Based on data from a September Gartner survey, Dulaney added, “Most of the business is going to Apple, but Samsung is expected to get a significant share, too.”
Gartner’s November report on the survey, which tracks changes in enterprise smartphone preferences, found that, on average, 37 percent of workers in an organisation are using iPhones and 26 percent are using BlackBerry smartphones.
Samsung Android devices were said to be used by about 16 percent of enterprise workers, while another 13 percent were said to use other Android smartphones, which puts the Android user base ahead of BlackBerry’s.
Furthermore, while 71 percent of the Apple users in Gartner’s study said they planned to upgrade to the next version of the mobile OS, only 23 percent of BlackBerry users said the same. By 2016, Gartner expects BlackBerry’s user share to shrink by 60 percent.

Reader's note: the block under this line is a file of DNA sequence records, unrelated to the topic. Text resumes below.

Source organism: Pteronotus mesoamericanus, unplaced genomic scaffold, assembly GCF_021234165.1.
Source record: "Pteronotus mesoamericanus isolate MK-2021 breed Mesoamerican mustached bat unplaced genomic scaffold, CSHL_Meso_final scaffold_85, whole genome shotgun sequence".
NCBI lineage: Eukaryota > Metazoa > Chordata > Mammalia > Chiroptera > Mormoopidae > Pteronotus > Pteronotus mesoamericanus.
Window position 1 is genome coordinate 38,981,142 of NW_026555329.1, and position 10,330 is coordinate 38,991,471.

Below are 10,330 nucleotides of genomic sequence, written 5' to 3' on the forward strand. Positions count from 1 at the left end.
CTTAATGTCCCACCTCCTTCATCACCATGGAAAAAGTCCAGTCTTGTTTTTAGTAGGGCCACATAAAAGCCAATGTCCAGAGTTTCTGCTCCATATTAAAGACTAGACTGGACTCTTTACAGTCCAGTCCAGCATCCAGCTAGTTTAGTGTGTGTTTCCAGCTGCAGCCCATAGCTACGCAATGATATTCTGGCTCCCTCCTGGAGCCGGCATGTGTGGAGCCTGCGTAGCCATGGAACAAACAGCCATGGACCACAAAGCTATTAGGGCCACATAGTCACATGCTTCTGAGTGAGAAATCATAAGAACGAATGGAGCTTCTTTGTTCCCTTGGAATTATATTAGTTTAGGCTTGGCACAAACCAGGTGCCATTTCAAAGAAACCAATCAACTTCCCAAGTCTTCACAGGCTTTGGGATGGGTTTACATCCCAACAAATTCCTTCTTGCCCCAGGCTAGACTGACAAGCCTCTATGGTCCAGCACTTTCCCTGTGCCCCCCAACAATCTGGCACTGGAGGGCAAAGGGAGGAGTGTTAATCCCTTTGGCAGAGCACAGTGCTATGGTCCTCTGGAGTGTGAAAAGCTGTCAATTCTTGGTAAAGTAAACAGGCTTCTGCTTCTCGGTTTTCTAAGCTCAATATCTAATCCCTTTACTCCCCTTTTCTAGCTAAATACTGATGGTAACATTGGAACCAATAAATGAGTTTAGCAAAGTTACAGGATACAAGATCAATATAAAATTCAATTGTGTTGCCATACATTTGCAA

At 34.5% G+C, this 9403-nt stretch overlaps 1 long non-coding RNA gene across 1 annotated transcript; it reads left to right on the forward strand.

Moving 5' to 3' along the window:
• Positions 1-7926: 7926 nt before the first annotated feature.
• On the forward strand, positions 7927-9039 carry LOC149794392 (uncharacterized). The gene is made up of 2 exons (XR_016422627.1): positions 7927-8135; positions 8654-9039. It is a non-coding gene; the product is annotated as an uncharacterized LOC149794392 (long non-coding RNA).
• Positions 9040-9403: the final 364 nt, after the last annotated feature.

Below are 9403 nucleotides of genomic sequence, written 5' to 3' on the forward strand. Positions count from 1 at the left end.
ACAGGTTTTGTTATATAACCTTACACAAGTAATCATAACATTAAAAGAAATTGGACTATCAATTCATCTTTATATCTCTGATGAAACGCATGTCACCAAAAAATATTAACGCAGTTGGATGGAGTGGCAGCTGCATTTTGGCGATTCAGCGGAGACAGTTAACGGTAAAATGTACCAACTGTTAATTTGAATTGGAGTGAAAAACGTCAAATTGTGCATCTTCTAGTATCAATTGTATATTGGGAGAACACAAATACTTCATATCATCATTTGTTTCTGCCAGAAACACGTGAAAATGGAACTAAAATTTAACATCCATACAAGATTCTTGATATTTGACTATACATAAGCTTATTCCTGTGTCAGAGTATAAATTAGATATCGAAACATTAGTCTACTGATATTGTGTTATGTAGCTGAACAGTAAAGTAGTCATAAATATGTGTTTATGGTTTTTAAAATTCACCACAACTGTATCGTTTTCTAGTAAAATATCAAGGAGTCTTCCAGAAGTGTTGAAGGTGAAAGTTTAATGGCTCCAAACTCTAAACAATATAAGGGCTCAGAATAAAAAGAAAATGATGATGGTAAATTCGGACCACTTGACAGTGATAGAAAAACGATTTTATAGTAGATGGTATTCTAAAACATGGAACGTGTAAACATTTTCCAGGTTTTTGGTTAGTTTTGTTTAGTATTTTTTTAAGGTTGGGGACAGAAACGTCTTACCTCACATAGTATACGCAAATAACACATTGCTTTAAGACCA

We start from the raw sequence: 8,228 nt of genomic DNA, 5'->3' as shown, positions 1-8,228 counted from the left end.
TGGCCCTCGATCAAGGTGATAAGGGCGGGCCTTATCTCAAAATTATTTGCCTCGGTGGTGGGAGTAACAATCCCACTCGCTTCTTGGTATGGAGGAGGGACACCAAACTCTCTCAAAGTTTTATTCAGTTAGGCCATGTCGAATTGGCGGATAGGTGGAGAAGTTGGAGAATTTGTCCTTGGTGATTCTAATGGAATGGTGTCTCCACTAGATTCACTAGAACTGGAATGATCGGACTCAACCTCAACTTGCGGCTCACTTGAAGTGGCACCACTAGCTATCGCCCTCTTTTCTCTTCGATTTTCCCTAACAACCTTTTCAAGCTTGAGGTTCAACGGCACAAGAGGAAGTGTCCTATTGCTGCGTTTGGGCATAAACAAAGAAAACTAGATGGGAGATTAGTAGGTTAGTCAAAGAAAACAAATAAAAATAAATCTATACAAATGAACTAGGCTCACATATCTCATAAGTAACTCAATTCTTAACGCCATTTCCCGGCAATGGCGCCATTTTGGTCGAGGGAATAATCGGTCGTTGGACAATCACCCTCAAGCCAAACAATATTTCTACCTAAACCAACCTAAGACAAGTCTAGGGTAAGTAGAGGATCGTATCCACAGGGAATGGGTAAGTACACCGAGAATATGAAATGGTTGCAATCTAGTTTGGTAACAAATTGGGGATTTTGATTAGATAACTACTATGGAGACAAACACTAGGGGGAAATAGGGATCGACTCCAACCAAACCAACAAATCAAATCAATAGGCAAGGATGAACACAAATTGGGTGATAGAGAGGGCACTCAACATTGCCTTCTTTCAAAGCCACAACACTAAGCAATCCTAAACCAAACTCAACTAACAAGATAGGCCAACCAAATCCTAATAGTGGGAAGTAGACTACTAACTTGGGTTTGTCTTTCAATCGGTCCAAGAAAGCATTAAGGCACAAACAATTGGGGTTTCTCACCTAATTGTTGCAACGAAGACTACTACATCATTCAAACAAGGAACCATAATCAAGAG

Mobile management data
Good Technology, in its fourth-quarter 2013 Mobility Index Report (an indexing of its customers’ activities), reported that iOS activations made up 73 percent of total device activations during the quarter; Android, by contrast, accounted for 26 percent of total device activations, while Windows Phone—holding steady for three consecutive quarters—accounted for 1 percent of activations.
In the enterprise tablet space, Good added, 91 percent of activations were iOS (iPads), compared with 9 percent Android.
Gartner’s Dulaney and co-author Heather Keltz concluded their report by recommending that businesses “revisit” their relationship with BlackBerry, update their strategy every three months, and further determine the purchasing and support process changes that will need to be made to “accommodate Apple.”
Samsung Android devices were suggested as an alternative, and so were “lower-cost Windows Phone devices for enterprise-supplied needs.”
Moving to lower security?
BlackBerry still retains its reputation as being the most secure option for use in the enterprise.
“BlackBerry is still the gold standard. We know that to be true—on device encryption, the transfer of data … it’s all there,” Kevin Burden, director of mobility at research firm Strategy Analytics, told eWEEK.